So you’ve booked your wedding photographer(If not, read the wedding photographer checklist) and now it’s time to meet up, get acquainted and discuss some of the finer details of your wedding day. The photographer is one of the most significant vendors present on your wedding day and we can’t understate their role in proceedings. Therefore, meeting them before the day is very important to clarify everything.
If your photographer is based further away(some photographers travel worldwide), a pre-wedding meeting may not be possible……but there’s always Skype!
If possible, try to arrange to meet up at the venue. This will allow you to walk around the building and grounds and look for good photo opportunities and decide on where you would like photos to be taken. This has the double advantage of making your day go more smoothly and also increases the chances that you will be happy with the results.
You will have questions of your own so we won’t bore you with a massive list here. We’ll just highlight what we consider to be the 5 most important questions.
1. Arrival time and departure time
Find out when they will arrive on the wedding morning and add this to your vendor spreadsheet. It’s also useful to find out what time they will leave at the end of the night, just so you have an idea. It tends to be after the first dance but they may be willing to stay later upon request.
2. Key group shots you want – setting
Discuss the different group shots you would like captured. For example, immediate family only, bridesmaids only, groomsmen only etc. If you are at the venue, take a walk around the grounds to find a good location for the group shots. Do the same inside the venue as a backup in case the weather is poor on your wedding day.
3. Key couple shots you want(setting, pose, style)
At some point on your wedding day, there will be an opportunity to get some pictures taken of just the 2 of you. Find out when they would plan to do this? Normally, this would be soon after the ceremony, either before or after group shots. Some couples prefer to do a traditional portrait type shot while others prefer to go for a romantic walk and let the photographer be a “fly on the wall”. Photographers have their own style and may specialise in the formal approach or the fly-on-the-wall approach so discuss their suggestions and give them your input on what you are looking for. When discussing the couple shots, the key things you want to talk about are setting, pose and style. This is the location of the shoot on the wedding day, the poses you plan to do(e.g. looking at camera, no-poses-just-natural, kissing, quirky jump etc.) and the style of the photography(have you seen a particular style of shot you like? Ideally have an example image to show).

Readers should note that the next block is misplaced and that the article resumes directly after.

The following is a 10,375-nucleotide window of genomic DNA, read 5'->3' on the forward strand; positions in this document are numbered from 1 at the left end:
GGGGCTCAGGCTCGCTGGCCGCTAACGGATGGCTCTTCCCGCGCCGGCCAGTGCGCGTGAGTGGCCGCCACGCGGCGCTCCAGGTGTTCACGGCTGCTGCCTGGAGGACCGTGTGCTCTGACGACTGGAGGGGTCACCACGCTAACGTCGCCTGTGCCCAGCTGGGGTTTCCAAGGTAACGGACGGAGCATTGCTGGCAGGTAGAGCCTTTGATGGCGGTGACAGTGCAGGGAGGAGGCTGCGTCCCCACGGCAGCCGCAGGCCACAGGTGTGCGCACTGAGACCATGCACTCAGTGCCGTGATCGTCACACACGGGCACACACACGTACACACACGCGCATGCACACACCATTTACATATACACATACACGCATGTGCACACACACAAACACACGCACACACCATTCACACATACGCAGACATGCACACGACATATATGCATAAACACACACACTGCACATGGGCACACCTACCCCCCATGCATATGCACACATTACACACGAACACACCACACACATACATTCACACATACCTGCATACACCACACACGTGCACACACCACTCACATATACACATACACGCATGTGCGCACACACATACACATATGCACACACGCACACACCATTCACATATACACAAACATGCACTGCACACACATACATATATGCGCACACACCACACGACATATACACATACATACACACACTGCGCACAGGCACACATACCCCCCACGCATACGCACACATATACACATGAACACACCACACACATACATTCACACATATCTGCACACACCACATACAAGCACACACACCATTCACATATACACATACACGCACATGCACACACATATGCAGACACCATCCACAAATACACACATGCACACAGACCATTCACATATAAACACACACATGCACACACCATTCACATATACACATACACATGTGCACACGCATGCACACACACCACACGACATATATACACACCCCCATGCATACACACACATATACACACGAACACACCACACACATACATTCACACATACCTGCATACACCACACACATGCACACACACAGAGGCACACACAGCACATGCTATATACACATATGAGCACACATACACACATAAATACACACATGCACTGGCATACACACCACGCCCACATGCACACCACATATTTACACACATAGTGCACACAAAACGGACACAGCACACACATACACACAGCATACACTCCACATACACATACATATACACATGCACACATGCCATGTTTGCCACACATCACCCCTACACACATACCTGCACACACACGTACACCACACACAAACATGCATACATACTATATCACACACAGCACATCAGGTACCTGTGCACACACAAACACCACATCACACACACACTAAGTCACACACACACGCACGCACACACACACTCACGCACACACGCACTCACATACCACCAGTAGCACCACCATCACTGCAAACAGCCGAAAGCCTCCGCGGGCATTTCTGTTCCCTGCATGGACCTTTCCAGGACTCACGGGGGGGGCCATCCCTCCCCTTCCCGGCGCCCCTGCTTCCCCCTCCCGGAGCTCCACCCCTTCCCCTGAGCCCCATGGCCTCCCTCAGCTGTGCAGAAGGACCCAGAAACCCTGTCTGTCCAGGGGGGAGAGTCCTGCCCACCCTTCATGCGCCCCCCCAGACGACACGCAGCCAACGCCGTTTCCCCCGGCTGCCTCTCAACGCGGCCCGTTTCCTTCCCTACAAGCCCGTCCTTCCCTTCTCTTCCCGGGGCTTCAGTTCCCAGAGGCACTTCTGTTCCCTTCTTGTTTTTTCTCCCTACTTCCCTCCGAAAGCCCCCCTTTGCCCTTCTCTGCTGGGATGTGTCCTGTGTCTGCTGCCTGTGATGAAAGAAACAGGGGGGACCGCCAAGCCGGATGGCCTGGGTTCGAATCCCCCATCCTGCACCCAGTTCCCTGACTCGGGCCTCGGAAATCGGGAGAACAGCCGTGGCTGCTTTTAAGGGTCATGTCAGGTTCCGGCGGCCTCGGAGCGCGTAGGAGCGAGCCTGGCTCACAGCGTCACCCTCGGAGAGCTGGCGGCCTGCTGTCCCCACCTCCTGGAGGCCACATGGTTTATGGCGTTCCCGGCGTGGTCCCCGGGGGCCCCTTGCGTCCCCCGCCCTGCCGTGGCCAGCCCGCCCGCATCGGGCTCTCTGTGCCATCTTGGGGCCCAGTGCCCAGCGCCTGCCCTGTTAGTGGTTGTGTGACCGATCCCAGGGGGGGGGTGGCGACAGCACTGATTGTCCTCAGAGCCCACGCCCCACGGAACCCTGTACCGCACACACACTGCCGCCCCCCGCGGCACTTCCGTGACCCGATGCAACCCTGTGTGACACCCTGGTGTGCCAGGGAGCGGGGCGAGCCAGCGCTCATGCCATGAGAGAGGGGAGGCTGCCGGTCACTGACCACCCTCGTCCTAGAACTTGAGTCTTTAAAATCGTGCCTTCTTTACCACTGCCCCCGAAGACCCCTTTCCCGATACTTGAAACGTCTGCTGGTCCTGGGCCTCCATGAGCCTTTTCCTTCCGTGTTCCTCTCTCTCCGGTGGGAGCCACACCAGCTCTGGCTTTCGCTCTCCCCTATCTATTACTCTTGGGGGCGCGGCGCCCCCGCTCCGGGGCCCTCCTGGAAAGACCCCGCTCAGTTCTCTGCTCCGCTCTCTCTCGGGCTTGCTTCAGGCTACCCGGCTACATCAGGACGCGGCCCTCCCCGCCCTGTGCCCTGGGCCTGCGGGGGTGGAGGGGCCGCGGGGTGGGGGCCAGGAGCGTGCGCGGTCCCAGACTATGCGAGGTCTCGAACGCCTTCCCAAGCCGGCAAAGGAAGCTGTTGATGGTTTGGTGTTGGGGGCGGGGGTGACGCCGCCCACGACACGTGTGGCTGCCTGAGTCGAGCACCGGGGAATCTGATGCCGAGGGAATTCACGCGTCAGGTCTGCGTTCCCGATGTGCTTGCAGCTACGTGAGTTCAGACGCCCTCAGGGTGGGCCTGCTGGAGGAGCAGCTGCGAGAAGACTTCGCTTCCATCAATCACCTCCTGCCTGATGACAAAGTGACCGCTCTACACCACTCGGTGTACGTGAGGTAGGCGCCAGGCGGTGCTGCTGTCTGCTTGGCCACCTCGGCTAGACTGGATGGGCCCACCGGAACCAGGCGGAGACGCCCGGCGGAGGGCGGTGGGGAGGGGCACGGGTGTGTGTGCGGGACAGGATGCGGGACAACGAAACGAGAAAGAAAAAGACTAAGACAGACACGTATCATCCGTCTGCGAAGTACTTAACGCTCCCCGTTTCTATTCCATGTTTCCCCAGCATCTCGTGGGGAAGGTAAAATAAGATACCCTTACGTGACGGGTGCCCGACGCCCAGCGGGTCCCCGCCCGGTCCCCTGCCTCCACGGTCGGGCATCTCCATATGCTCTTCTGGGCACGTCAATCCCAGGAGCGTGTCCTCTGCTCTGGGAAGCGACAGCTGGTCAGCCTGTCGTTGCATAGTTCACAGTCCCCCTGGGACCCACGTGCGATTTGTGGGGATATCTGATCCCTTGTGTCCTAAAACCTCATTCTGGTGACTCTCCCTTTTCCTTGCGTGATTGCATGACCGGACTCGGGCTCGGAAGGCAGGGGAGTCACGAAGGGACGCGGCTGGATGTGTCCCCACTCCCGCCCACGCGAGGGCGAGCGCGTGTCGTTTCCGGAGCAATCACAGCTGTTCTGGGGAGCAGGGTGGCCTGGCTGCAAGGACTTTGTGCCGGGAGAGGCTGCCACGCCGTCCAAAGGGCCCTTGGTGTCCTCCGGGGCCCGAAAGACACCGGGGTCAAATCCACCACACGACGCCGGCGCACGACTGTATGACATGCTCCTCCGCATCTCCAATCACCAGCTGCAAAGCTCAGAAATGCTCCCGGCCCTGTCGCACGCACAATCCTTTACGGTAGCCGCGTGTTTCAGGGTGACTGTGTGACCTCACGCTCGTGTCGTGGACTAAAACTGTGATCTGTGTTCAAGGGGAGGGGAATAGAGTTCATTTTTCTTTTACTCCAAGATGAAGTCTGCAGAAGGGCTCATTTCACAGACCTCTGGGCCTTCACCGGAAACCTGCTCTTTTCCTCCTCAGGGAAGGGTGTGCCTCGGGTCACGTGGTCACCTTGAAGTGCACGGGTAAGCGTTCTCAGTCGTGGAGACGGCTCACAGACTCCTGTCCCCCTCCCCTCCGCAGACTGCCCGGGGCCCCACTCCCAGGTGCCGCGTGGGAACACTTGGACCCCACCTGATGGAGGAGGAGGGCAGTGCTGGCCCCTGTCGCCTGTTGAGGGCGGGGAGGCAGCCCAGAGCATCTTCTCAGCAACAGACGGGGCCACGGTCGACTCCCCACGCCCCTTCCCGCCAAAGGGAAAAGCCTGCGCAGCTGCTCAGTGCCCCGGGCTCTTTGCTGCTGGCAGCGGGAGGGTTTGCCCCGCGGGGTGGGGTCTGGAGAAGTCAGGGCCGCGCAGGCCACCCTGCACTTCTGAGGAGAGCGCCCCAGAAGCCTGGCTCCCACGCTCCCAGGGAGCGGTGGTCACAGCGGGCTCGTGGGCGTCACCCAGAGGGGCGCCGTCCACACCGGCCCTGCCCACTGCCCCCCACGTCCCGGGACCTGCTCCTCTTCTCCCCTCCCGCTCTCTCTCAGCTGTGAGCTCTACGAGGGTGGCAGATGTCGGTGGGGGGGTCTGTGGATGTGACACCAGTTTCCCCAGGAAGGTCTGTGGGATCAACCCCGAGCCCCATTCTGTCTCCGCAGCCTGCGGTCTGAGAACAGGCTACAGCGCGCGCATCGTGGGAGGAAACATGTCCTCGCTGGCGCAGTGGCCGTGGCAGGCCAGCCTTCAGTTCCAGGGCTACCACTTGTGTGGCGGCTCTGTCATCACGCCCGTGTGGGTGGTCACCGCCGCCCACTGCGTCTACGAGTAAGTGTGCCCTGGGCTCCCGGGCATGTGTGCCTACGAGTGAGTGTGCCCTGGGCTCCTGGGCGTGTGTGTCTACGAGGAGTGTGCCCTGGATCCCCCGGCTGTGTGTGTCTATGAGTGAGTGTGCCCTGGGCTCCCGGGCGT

4. Specific shots
If you have any specific shots in mind that you want to capture, discuss these also. This could be a simple romantic shot, or it could be something very specific…..such as using props or an aerial drone shot(if they can provide that). Read this guide from Buzzfeed on drone photography
5. Key people you want captured(show a picture)
Finally, let your photographer know if you want them to capture images of specific people during the course of your wedding day. If you have 100+ guests, it could be difficult for them to capture a picture of everyone. If there is somebody you want to make sure isn’t missed, you need to let them know because they don’t know your friends and family and don’t know who the important people are. Show them an image if you can.
Those 5 little questions should cover most of the important things that need to be addressed. Add your own as you see fit.
Image by Mark Pacura Photography